One part people, one part machine. Is that a formula for more effective decision making? A number of high-profile entrepreneurs believe it is, and they are starting companies based on the idea.
In the following post we take a look at three of the most exciting startups entering this emerging market. The movement is a logical development now that millions of people are comfortable posting information online. The web's next step is to leverage machine learning. These are three companies to watch who are doing just that - combining user input with technology that improves its performance by gathering and processing data. In this case they are doing it in order to help people make better decisions, but these are just some of the first consumer technologies that will enter the cyborg-like space that combines people and machines in order to better serve people.
The three services we look at are Aardvark, Hunch and Swingly. Unfortunately none of these services are wide open to the public yet. If you go to their sites and request an invite, you should get one soon. You might also try asking around on other networks like Twitter or Facebook; two of the three services discussed below have invites in the wild now.
Aardvarkvark.com (Our initial review)
Premise: Ask any question by IM and your question will be routed to a tagged "expert" on the topic, among your friends and their networks.
Logic: There appears to be some semantic analysis of the tags given users by their friends and themselves, cross referenced with semantic analysis of the questions asked in order to find the right fit. We presume there is or will be some logic judging the history of successful answers from users so as to rank relative expertise.
History of one query.
An IM thread.
Editing user profile.
User experience: High coolness factor when a real person quickly answers your question. How reliable that person is regarding the topic of the question is not readily apparent. Interesting IM interface facilitates relatively sophisticated interactions based on short commands. Fun to browse through open questions; smart deference to email when people aren't available by IM. Can be irritating to be interrupted by other people's questions by IM, but not such a big deal. Web interface is quite nice but I've hardly ever seen it -- just asking and answering questions through IM.
How It Differs From the Others: IM interface offers almost zero barrier to entry and a powerful hook to return to the service over time. Machine learning focuses on identifying human experts, and search is rich with human interaction, thinly mediated by a smart system. You could call this a friend-network-based, semantically powered expert discovery and conversation system.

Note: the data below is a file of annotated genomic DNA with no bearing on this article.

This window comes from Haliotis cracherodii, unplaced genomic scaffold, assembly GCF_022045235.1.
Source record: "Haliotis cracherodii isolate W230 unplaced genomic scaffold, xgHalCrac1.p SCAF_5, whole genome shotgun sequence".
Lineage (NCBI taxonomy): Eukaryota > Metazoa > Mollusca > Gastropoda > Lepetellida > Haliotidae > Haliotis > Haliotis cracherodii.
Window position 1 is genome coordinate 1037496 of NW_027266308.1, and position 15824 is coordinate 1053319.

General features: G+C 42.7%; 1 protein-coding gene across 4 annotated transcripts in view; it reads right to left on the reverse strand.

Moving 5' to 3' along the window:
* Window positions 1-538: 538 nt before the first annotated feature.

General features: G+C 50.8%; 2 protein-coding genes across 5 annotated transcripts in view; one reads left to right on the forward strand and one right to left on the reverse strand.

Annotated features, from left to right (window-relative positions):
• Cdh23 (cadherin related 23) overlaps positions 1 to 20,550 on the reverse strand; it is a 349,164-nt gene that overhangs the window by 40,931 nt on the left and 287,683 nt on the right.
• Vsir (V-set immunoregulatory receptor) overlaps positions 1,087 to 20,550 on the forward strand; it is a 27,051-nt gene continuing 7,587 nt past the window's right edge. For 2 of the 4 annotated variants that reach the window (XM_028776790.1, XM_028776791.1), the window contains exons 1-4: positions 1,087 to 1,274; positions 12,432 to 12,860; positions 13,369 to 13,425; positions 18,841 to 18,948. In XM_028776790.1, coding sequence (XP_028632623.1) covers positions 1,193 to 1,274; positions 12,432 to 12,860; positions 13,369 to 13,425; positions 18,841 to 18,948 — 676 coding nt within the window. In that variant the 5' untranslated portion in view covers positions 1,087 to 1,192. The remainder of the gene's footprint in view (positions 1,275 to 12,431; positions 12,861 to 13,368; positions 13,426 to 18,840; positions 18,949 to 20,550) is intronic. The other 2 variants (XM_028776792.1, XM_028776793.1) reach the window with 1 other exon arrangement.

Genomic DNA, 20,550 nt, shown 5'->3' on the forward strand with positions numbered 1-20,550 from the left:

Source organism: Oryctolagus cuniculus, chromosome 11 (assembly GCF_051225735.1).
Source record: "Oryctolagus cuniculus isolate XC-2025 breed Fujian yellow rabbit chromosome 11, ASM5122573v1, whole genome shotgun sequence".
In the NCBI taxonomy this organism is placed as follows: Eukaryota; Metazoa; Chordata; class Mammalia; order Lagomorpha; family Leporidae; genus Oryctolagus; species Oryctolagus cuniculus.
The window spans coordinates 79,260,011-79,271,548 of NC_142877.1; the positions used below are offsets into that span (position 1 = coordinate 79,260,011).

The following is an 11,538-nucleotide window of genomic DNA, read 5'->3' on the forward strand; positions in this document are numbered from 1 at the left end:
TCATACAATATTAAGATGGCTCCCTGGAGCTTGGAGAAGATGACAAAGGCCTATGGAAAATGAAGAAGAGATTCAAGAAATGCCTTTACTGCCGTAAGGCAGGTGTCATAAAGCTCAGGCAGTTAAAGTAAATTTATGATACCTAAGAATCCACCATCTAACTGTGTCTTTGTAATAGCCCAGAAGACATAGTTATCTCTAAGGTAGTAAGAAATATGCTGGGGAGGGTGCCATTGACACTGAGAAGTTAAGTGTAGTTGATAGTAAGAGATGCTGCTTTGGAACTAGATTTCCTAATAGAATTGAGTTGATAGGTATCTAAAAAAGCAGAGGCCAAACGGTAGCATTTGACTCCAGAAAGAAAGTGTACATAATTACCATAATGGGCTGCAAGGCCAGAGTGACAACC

Stage: Closed beta; new users get 50 invites. Has been in the works for years and is relatively well baked.
Backing: Made up largely of ex-Googlers. The parent company is called The Mechanical Zoo and has raised $6 million from very hip VC firm August Capital and Ron Conway's Baseline Ventures.
For more info, see this review on VentureBeat.
Hunchhunch.com (Our previous coverage)
Premise: You may like the same advice for common questions that people with similar tastes like.
Logic: A series of decision topics have been populated with questions concerning factors to consider for each decision. Users go through and answer those questions and are then presented with a series of answers that other people who answered the questions the same way and who have similar tastes have said they are happy with. It's hard to explain but really easy to use. Users can add "factors to consider" questions to any question. There's a really interesting social networking component to it as well.
Home page: random questions; taste-profile-building question about you, users.
Answering a question as part of a larger question.
Answer page, with opportunity to edit inquiry.
User experience: Using Hunch is an odd experience, but it's a whole lot of fun once you get it figured out a little bit. Much of the User Experience design is a model that you'll wish every website followed. It's quite game-like. That said, the site can be overwhelming and make your brain hurt. The service tells me that most people who said they think clowns are funny (as I did), and who don't do video editing on their computers, also liked the answer "no, you probably don't need to upgrade your Mac's RAM." I don't really know what to make of that. You'll probably want to go back, though, and you'll probably want to clap your hands and smile each time you do.